By Daniel Margrain
In a genuine democracy, contrasting and conflicting ideas would be presented in the media in a fair and balanced way to allow the public to make informed choices at General Elections. But in reality, the media corporations who provide the electorate with ‘news’ are antithetical to the kind of democratic accountability they purport to espouse.
That the growth of democracy in the twentieth century has occurred alongside the growth of corporate propaganda, is concomitant to the lack of genuine democracy which prevents the public from being able to make the kinds of informed political choices described. In short, corporate media propaganda is used to protect corporate media power against genuine democratic forces.
Nowhere is this better illustrated than the media’s negative reaction to Jeremy Corbyn’s rise to the position of Labour party leader which was secured through genuine grass-roots democratic forces. The well documented attacks against Corbyn which are largely ideological, will almost certainly increase in intensity as the General Election gets closer.
The leaking of Labour’s election manifesto pledges by the Tories accompanied by an obliging mass media were intended to form part of the strategy of attack. However, what they didn’t take into account was the extent to which the public were supportive of the proposals. Rather than proving to be unpopular, Corbyn’s plans that include “a series of [viable] proposals on investing in public services, taxing the wealthiest and scrapping tuition fees…are popular with millions of people” . Indeed, the public overwhelmingly support Labour’s nationalization pledges across the board.
Concentration of power
If the election was to be hypothetically decided on the basis of Corbyn’s policies alone, the Labour leader would win it hands down. But the media conglomerates are guided by another agenda which is to ensure their privileges and concentration of power are maintained. As Corbyn potentially prevents them from sustaining this state of affairs, the public’s attention has to be diverted from the core issues, towards the emphasis on the Labour leader’s alleged personal traits.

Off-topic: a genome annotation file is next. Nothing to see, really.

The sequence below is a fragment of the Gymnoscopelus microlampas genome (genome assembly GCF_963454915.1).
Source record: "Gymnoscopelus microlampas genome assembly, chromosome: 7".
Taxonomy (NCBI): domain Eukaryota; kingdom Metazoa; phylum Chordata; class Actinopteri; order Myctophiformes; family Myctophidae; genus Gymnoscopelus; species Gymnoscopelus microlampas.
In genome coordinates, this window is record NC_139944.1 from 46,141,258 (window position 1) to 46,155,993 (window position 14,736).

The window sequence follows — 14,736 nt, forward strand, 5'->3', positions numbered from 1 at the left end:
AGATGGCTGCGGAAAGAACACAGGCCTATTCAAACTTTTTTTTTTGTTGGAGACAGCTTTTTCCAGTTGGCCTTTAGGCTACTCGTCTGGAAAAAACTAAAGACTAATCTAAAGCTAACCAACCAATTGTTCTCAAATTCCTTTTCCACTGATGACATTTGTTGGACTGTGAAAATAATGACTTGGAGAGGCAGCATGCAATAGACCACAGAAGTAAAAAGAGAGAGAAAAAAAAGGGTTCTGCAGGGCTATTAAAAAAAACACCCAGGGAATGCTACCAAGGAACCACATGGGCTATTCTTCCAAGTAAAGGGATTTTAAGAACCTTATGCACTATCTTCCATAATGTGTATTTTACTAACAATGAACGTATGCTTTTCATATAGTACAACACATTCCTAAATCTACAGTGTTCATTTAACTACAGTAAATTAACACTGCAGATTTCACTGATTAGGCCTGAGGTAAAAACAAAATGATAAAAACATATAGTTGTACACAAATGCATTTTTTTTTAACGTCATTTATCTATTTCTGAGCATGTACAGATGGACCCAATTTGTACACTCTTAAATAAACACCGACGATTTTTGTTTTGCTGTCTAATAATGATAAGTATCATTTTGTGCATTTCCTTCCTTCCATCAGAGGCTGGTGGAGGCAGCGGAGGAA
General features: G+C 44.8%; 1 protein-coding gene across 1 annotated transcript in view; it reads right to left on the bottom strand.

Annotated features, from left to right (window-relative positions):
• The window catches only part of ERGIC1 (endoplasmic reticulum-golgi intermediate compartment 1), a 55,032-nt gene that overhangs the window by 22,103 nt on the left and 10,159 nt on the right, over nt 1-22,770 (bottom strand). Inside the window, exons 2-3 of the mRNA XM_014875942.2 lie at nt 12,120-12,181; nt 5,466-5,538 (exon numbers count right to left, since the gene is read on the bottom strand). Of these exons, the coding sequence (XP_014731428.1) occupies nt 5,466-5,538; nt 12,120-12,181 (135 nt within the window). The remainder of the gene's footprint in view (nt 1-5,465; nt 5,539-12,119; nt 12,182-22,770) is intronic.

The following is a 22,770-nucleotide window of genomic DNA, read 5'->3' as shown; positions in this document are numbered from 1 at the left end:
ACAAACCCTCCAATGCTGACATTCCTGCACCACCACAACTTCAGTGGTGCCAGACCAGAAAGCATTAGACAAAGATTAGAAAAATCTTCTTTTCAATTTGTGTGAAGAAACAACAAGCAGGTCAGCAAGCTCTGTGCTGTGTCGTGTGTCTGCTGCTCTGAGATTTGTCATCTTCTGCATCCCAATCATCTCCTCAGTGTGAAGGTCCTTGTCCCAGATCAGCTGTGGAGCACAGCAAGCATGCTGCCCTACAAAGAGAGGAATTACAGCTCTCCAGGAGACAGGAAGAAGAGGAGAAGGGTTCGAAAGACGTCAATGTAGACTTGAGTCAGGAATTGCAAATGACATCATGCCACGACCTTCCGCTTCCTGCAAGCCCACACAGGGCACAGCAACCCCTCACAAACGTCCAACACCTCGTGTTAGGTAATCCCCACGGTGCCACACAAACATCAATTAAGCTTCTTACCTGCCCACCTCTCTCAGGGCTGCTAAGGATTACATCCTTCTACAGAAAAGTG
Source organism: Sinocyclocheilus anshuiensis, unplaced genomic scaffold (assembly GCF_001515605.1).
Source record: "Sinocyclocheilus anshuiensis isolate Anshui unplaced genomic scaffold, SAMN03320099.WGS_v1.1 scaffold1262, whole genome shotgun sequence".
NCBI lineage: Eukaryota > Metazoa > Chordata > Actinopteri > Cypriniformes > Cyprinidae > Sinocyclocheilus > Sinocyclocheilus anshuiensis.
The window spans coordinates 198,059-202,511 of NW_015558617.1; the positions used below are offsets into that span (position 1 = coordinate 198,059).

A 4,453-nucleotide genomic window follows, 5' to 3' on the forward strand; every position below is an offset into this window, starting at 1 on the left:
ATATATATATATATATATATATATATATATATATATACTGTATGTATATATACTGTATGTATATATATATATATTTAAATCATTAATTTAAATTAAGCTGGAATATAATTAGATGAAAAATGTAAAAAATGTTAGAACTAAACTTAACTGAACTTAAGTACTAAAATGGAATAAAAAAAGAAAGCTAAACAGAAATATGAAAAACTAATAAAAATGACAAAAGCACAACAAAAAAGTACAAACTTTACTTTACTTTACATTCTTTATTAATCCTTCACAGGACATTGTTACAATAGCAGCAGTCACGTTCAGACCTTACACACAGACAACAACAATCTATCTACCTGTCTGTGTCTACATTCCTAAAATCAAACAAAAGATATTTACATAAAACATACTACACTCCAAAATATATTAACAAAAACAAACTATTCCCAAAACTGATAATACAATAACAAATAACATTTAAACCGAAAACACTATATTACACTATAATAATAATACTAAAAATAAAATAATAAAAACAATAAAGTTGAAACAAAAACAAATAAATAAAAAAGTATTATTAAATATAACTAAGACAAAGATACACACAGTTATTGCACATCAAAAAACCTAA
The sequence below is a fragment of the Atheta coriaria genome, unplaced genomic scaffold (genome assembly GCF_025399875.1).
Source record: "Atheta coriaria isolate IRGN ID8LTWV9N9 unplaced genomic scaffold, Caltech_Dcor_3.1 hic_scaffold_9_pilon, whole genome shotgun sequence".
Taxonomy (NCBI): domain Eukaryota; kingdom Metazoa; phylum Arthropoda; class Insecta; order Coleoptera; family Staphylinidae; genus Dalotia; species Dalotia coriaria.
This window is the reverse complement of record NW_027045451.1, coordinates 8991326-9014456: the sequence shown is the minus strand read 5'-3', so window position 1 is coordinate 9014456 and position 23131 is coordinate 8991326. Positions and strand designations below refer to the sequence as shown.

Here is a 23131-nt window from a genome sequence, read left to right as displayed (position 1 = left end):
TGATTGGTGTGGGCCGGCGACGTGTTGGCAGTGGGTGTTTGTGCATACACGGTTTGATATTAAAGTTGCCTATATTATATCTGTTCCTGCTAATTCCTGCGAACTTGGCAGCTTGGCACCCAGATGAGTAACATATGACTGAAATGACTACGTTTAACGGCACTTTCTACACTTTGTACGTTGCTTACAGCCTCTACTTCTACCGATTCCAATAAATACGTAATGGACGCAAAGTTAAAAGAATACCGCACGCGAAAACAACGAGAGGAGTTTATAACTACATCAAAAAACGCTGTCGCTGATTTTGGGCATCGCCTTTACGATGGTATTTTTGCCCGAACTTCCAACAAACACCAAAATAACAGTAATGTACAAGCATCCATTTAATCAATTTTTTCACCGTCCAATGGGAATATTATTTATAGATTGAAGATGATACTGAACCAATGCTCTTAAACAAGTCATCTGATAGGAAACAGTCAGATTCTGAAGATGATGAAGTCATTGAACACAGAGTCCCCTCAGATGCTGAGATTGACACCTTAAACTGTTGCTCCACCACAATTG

All things being equal, it’s not the case that Corbyn hasn’t a realistic chance of winning the next General Election, rather, it’s more a case that the corporate political-media establishment will do everything in their power to ensure that he doesn’t. If that means it’s necessary for them to depict him unfairly as a bumbling idiot, then so be it.
The disconnect between the popularity of Corbyn’s policies, and his inaccurate portrayal by the media, is deliberate. The intention is to dis-associate him, as an individual, from his popular policies in the public’s collective mindset.
The strategy appears to have traction. Labour’s gap with the Tories in the polls is huge, albeit steadily closing. Yet, as previously highlighted, Corbyn’s policies on key issues are widely popular with voters. How else to explain this apparent dichotomy other than putting it down to the notion that the media’s demonization of Corbyn is working?
Isabella Stone provides some useful observations:
“It’s hardly difficult to discern how people might be being influenced to a negative view of Jeremy Corbyn and Labour. I’ve just come back from my local Co-op where I had to stand in the checkout queue next to the newspaper stand. Virtually all the papers (except the Mirror) had negative headlines about Corbyn; the Mail, Sun and Express featuring unflattering photos of him and shrieking headlines about how much his policies are going to cost us all.
The Daily Telegraph even stooped to showing a photograph of Len McCluskey sprawled on some steps, having accidentally tripped. The implication of this last was that the man is a clumsy prat, rather than an unfortunate person who may have hurt himself in an accident. Even the Radio 4 Today programme presenters had a little giggle this morning over a joke about Mr McCluskey’s “clumsiness”. You don’t have to be remotely interested in politics to get the message.”
But it’s not just the typical right-wing press who are engaged in the smearing of Corbyn. The corporate media’s hostility towards the Labour leader crosses the traditional left-right divide (in truth, a close-knit ideological consensus of opinion). The “liberal-left” Guardian is no exception. This is despite the fact they are eager to portray themselves as being above the fray in terms of the promotion of the laughable idea their mission is to bring power to account:
“Here at the Guardian, ideas and opinions have the power to change the world for the better. Our independent journalism holds power to account across the globe and brings information that is suppressed into the public domain.”
Presumably, what the Guardian refer to as “holding power to account” includes their demonization of the leader of the opposition in terms professor James Curran described as “an enormously simplifying first draft of history.”